Continuing our westward movement, we next drove to Ash Springs Hot Springs in Alamo NV near the Pahranagat National Wildlife Refuge. We had visited there on our way east the previous fall. The hot springs were lovely, a small county park with a stone block pool and a warm flowing creek bounded by trees and greenery. When we arrived, it was closed within a padlocked fence. At the gas station nearby, the attendant said the hot springs had been closed down indefinitely after a group had vandalized it. Honestly, my reaction was: WTF?!?
Disappointed to go without a soak and much more disappointed in the human race, we went to the wildlife refuge for the night. When we were there in November 2012 we were a few weeks late for the huge fall bird migration. There now in September we were a few weeks early. Even so, there were quite a few birds on the lakes. At night they were most vocal. That evening was dead calm and the squawks, trills, chirps, clucks and quacks of the evening serenade carried across the open waters and woke me from sleep. Numerous times during the night I got up to record the pleasant chatter of this nocturnal bird discourse.
The next day we had an uneventful drive along the Extraterrestrial Highway, not stopping for Area 51 or the Little A’le’Inn. I had located another hot springs near the Nevada-California border, Fish Lake Valley Hot Springs. By early evening the weather had turned menacing, the clouds especially dark and ominous to the north. We pulled over at a rest stop west of Tonopah NV for the night. Later the wild winds intensified, shaking and buffeting the camper. By now we had survive several windstorms and were confident the camper would hold up. Morning was calm and cold; the high mountains encircling the valley had fresh snow. It was first the day of autumn.
We drove through more geologically naked landscapes. I love Nevada for its endless miles of unoccupied starkly desolate mountain ranges and valleys. Eventually, we found Fish Lake down 7 miles of dirt roads, in a wide valley with 9000’ mountains to the west and wildly colored smaller mountains to the east and south.
This hot springs, on public land, was surprisingly nice. A true oasis in the desert. The springs first emptied from a pipe into a cement pool, about 7′ x 5′ and 3’ deep, at 105°. It then streamed into two tepid ponds surrounded by cattails. The springs were home to goldfish, waterfowl and blackbirds. The coots seem to be the permanent residents who begrudgingly tolerated sharing their turf with the transient humans.
The coots had many fuzzy gray chicks and I spent a lot of time watching them defend their territory and feed their babies. Aggressive squabbles between coots were frequent. Parents dove repeatedly to bring lake weed to their young. The chicks were especially noisy, cheeping often. Other wildlife we saw were coyote, jackrabbit, lizards, ravens, and small rodents.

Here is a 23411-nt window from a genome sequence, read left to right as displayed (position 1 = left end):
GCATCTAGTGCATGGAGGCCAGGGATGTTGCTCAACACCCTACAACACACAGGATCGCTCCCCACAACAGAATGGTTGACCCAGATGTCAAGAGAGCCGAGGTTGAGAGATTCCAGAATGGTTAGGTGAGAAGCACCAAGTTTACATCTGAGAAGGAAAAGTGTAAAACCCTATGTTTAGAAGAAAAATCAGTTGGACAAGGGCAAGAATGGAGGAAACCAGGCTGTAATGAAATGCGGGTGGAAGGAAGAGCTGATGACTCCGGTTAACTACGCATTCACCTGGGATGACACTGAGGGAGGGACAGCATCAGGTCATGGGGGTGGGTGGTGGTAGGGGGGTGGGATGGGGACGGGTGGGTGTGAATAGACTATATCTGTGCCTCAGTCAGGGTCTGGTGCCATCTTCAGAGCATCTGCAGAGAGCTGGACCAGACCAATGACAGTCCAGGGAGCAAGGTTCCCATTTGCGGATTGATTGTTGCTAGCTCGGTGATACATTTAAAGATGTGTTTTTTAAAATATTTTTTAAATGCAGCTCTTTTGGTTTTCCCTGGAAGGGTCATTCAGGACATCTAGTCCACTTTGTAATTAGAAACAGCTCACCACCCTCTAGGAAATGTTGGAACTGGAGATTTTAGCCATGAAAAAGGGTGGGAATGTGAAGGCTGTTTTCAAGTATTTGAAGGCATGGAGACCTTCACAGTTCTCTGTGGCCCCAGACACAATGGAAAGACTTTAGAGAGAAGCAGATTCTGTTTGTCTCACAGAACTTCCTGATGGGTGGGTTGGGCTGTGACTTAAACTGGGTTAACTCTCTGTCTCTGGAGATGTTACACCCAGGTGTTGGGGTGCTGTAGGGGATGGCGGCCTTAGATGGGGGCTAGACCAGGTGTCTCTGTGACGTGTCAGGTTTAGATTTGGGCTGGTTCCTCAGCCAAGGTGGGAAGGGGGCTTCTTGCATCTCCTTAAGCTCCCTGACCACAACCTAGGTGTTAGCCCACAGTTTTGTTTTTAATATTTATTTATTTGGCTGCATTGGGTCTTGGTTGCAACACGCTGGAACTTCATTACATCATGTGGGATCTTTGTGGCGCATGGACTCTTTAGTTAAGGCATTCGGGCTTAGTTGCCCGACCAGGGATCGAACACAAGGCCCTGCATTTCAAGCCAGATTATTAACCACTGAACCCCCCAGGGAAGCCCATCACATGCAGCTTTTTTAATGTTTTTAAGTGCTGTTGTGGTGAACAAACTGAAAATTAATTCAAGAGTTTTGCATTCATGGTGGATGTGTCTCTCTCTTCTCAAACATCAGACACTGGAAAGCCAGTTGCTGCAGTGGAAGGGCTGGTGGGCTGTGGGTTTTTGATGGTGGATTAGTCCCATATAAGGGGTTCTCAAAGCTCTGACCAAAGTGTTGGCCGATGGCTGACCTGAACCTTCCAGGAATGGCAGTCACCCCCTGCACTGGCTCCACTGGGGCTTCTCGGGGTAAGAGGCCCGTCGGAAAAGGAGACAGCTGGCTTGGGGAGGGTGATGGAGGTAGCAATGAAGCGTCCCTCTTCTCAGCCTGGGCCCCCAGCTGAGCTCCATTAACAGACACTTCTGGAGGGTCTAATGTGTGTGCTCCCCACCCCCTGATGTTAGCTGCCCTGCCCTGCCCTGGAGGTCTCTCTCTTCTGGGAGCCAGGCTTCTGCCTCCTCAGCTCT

In many ways, this place was idyllic except for two uncontrollable variables, the weather and the human race. Two forces to be reckoned with. The weather mostly cooperated, but the humans, a little less so. A sign threatened that the springs will be closed if vandalism and killing of wildlife continues. The three other campers were quiet and respectful. But in the evening, people came, opened their pick-up truck doors, and played loud music. In the morning there would be beer bottles, cigarette butts and other garbage to clean up.
We met Mark, from San Diego, who was a frequent visitor here. He was friendly and chatty and filled us in on the ins and outs of this place. Mark mentioned that there were a lot of “Apache tears” on the dirt’s surface near where we had set up camp. Apache tears are droplets of obsidian; obsidian is volcanic glass formed from quickly cooled molten lava. Once clued into this, they appeared everywhere and I began collecting them; I fantasized about the jewelry I could make. The tears ranged in size from small peas to plums and when held up to the sun many were transparent gray like smoky quartz, others had red oxide streaks. Other interesting mineral pieces were abundant, but, although I am a rockhound wannabe, I was unfortunately not knowledgeable enough to identify potential treasures from the rough rocks surrounding us.
For the several days we stayed at Fish Lake we soaked and swam, wandered the desert, napped, wrote and read. And decided we would return someday.